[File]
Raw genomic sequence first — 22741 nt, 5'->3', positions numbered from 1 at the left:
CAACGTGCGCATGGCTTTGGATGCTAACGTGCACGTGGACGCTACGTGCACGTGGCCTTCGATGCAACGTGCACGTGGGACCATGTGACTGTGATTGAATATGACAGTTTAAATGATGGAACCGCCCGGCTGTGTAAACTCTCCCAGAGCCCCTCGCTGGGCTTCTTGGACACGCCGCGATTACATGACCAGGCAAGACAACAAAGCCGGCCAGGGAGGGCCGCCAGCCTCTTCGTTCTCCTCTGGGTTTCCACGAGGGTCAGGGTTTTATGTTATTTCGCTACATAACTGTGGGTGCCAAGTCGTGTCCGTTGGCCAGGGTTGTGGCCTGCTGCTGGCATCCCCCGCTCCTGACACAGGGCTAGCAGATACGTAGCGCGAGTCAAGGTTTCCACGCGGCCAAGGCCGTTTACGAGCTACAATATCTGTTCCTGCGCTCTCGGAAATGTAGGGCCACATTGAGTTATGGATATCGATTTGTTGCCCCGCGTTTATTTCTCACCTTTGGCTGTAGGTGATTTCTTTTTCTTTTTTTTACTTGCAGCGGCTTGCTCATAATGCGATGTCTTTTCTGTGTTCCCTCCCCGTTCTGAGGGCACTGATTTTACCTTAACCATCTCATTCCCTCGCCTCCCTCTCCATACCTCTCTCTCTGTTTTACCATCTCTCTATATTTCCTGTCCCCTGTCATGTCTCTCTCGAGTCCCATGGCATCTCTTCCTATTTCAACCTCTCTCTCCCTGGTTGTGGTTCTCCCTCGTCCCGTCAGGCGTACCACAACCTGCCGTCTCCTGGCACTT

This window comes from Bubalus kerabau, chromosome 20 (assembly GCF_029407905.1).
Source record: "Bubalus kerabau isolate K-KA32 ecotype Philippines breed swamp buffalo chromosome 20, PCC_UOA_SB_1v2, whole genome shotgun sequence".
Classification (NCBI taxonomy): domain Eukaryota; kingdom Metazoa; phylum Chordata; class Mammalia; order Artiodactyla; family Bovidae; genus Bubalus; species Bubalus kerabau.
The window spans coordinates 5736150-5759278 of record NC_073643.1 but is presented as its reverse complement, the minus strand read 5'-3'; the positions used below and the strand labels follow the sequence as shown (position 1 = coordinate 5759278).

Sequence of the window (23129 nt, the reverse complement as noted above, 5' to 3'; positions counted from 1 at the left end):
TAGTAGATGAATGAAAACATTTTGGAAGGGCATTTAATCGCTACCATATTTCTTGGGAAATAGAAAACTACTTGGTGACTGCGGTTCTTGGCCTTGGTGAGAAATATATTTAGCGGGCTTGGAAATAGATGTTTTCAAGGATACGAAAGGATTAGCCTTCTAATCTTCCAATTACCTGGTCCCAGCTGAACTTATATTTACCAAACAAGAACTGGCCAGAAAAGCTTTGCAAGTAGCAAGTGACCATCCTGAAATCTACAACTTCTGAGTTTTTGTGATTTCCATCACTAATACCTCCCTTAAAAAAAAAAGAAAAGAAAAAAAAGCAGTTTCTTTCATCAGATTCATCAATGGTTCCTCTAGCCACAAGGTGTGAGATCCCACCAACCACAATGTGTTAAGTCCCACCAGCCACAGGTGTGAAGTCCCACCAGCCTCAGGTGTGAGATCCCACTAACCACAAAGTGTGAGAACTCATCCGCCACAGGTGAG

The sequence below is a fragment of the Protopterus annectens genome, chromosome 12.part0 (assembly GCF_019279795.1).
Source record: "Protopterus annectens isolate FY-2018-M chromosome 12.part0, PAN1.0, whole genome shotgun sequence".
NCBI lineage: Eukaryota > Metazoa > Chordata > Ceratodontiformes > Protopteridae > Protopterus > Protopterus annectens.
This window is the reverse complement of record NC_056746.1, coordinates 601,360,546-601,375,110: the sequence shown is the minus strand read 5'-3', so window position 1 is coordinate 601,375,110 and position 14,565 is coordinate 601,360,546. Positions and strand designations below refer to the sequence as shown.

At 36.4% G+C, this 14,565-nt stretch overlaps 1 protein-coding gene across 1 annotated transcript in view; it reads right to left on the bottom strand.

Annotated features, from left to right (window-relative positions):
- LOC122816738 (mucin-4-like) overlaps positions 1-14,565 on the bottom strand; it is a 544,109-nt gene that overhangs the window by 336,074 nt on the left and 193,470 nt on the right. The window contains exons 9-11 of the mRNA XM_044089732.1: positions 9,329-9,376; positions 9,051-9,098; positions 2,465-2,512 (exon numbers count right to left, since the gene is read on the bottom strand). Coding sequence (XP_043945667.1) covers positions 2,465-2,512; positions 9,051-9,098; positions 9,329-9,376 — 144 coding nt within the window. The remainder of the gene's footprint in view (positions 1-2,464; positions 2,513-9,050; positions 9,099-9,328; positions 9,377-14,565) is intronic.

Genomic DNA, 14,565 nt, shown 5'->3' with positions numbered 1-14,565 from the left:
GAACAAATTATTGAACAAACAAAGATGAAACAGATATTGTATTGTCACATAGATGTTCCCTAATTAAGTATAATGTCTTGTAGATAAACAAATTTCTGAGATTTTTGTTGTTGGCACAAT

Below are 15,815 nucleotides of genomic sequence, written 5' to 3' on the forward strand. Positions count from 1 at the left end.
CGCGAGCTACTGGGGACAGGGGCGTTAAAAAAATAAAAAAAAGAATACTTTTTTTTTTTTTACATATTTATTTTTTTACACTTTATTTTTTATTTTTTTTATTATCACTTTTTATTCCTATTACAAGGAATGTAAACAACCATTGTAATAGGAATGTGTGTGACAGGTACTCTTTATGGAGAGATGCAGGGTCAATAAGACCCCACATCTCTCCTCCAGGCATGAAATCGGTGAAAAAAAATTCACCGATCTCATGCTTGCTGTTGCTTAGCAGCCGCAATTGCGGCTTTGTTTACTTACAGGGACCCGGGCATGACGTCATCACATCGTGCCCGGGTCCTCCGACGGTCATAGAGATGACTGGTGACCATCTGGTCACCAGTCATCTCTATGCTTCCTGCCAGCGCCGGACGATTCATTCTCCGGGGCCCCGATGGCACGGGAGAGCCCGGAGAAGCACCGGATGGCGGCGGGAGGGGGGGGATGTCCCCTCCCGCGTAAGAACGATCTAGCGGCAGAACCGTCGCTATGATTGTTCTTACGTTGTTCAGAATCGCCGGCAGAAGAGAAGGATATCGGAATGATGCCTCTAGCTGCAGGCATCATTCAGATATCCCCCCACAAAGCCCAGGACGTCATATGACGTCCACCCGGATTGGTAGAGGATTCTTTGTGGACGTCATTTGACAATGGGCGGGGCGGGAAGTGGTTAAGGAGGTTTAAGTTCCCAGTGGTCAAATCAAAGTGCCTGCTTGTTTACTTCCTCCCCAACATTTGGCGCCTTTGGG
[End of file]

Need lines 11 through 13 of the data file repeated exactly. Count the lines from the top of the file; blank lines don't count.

NCBI lineage: Eukaryota > Metazoa > Chordata > Ceratodontiformes > Protopteridae > Protopterus > Protopterus annectens.
This window is the reverse complement of record NC_056746.1, coordinates 601,360,546-601,375,110: the sequence shown is the minus strand read 5'-3', so window position 1 is coordinate 601,375,110 and position 14,565 is coordinate 601,360,546. Positions and strand designations below refer to the sequence as shown.

At 36.4% G+C, this 14,565-nt stretch overlaps 1 protein-coding gene across 1 annotated transcript in view; it reads right to left on the bottom strand.